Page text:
Manchester Guardian, Aug 21st 1924
Murder charge at Southport
Woman and her infant
Margaret HEYES aged 34, a married woman from Oxley St, St Helens was again brought before Southport Magistrates yesterday charged with the wilful murder of her infant son William Griffiths.
The Chief Constable applying for a further remand for 8 days, said the prosecution was being undertaken by the Director of Public Prosecutions. The adjourned inquest had been fixed for Tuesday next and he hoped to have the police court hearing taken the same day so as to release the expert witnesses, a pathologist and radiologist who were coming to give evidence.
Mr B. Crompton CARR who appeared for the accused, offered no objection to a remand, and the accused was remanded for a week.
Manchester Guardian, Sept 3rd, 1924
Murder charge fails against mother
Margaret HEYES, aged 34, married woman of St Helens, was dismissed by the Southport magistrates yesterday on a charge of murdering her infant son William Davies GRIFFITHS, on or about Feb 29th 1920, The charge arose out of the discovery of the skeleton of a child in an air passage at a house in Hoghton St at which the prisoner at the date named, was a servant in the employ of a doctor.
Professor GLYNN pathologist at the Liverpool Royal Infirmary, said the remains were those of a child between 5 and 8 months old and had been in the position in which they were found for at least 3 or 4 years. There was no evidence of injury and nothing to show the cause of death.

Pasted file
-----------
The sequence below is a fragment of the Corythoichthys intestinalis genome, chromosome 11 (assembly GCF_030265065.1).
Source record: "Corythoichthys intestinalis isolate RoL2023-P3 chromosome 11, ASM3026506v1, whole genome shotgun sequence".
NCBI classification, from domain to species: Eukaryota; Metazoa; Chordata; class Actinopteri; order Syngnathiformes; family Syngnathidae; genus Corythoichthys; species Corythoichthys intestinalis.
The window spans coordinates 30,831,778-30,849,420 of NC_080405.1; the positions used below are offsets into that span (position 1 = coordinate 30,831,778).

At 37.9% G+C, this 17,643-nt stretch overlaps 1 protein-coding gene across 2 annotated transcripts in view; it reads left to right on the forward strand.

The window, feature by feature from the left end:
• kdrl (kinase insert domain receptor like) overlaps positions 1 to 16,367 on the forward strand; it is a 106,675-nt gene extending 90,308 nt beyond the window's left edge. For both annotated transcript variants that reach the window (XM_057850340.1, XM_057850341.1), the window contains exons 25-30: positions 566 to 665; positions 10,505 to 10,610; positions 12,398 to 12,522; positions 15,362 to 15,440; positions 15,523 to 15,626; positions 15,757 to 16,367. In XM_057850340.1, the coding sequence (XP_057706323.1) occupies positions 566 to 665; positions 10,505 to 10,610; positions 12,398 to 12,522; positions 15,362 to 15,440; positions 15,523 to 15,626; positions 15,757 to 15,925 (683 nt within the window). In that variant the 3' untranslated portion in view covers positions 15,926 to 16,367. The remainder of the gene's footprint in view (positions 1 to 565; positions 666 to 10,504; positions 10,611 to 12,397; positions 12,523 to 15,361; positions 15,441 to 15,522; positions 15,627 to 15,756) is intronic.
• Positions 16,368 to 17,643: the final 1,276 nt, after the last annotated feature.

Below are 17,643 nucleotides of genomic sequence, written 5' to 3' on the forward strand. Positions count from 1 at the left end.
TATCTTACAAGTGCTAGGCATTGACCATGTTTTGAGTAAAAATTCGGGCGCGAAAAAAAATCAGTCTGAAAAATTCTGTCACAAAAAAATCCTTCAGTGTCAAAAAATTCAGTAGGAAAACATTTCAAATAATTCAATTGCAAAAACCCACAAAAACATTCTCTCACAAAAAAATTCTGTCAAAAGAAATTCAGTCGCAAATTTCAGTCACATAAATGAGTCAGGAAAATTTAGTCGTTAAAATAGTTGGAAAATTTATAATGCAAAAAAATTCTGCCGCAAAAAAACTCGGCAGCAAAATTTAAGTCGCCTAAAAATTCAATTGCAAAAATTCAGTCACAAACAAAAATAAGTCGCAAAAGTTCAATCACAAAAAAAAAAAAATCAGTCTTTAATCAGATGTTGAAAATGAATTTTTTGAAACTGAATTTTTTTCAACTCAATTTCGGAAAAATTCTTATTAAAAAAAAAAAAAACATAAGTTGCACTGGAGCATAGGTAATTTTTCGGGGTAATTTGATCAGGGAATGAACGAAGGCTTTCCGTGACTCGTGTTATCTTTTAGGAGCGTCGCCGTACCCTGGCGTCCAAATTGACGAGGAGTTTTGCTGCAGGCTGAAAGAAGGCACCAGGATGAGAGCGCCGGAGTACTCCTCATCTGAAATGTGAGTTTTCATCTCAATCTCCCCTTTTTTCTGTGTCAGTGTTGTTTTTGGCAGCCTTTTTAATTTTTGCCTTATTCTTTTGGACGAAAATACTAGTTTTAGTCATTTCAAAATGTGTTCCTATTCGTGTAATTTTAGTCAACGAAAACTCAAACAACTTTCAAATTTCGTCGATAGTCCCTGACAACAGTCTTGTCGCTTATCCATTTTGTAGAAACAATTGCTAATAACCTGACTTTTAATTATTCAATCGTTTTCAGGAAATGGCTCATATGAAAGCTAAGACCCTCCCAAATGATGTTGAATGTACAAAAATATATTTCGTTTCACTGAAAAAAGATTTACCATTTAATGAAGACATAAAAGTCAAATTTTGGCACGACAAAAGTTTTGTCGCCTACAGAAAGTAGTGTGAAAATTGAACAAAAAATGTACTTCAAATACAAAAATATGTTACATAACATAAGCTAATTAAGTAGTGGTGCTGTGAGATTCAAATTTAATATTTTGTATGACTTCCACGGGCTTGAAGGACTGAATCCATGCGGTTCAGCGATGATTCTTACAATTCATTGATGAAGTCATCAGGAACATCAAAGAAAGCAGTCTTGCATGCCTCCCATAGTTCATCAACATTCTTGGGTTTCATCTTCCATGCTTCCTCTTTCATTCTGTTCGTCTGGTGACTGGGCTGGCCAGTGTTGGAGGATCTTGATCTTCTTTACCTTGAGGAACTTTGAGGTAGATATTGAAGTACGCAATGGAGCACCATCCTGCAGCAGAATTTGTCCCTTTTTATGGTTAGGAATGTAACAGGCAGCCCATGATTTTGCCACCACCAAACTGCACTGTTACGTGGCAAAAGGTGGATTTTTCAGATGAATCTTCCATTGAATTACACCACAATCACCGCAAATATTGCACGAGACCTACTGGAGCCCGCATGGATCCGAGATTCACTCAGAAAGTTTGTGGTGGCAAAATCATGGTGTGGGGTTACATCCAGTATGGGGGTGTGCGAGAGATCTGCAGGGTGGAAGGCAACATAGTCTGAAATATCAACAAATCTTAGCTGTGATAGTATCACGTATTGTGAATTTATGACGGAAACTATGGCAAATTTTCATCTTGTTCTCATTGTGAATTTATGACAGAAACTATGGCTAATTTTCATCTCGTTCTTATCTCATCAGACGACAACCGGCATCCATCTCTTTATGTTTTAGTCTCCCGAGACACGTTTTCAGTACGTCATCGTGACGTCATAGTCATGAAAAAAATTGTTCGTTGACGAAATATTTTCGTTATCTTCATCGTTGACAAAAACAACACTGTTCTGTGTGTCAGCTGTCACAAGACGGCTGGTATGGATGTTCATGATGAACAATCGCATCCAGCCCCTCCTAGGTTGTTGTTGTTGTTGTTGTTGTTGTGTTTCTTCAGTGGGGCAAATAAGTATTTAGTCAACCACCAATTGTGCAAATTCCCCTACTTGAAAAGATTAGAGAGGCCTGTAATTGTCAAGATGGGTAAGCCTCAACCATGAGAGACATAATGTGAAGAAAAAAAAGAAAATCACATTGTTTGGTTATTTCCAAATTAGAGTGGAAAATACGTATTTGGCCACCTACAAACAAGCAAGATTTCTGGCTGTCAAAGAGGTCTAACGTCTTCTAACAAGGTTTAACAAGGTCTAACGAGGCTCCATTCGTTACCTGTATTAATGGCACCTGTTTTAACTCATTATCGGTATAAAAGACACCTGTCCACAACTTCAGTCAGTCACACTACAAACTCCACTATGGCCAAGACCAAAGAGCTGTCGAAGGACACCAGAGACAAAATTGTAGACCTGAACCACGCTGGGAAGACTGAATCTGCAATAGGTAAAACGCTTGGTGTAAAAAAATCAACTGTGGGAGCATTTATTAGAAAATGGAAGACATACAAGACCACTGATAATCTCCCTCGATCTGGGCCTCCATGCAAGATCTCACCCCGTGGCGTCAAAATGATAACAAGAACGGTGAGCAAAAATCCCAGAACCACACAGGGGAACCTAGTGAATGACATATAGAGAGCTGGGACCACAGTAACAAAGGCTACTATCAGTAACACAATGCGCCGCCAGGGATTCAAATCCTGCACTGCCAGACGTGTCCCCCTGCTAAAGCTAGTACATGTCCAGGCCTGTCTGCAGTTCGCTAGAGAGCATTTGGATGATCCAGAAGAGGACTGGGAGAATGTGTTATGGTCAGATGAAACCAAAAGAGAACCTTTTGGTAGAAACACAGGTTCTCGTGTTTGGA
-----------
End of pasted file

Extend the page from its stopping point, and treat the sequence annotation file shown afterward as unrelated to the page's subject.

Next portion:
Evidence was given by several witnesses that the child was puny and delicate and that the accused appeared to be fond of it.
Detective Inspector WIGNALL gave evidence of arresting HEYES and of the womans statement in custody. The alleged statement was, “I put some cold water in a tin bath and held his head under for a short time. I got him out and put him on my knee. I cried bitterly after I had done it, I thought I had taken him out of the water in time to save his life.” In cross examination the witness said from the time the accused was spoken to at St Helens she appeared like one in a trance.
Mr CARR submitted there was no case to answer. Professor GLYNN had said there had been no death by violence. The remains could not be identified on the evidence, and had it not been for the statement of the accused there would have been nothing to consider at all. It was shown she was in a state of stupor at the time the statement was made.
In her evidence HEYES said she had been in service for about 20 years but was not fully conversant with the English language. She believes she took the child out of the Baby Home on a Sunday. She gave him a bath, but he gasped and quivered and died. She did not hold the head of the child under water. She was afraid to tell what happened to the child because she thought she might get sent away and had nowhere to go.
The Bench returned to court after half an hour, and the Chairman, Alderman TROUNSON, said there was no evidence on which any jury would convict.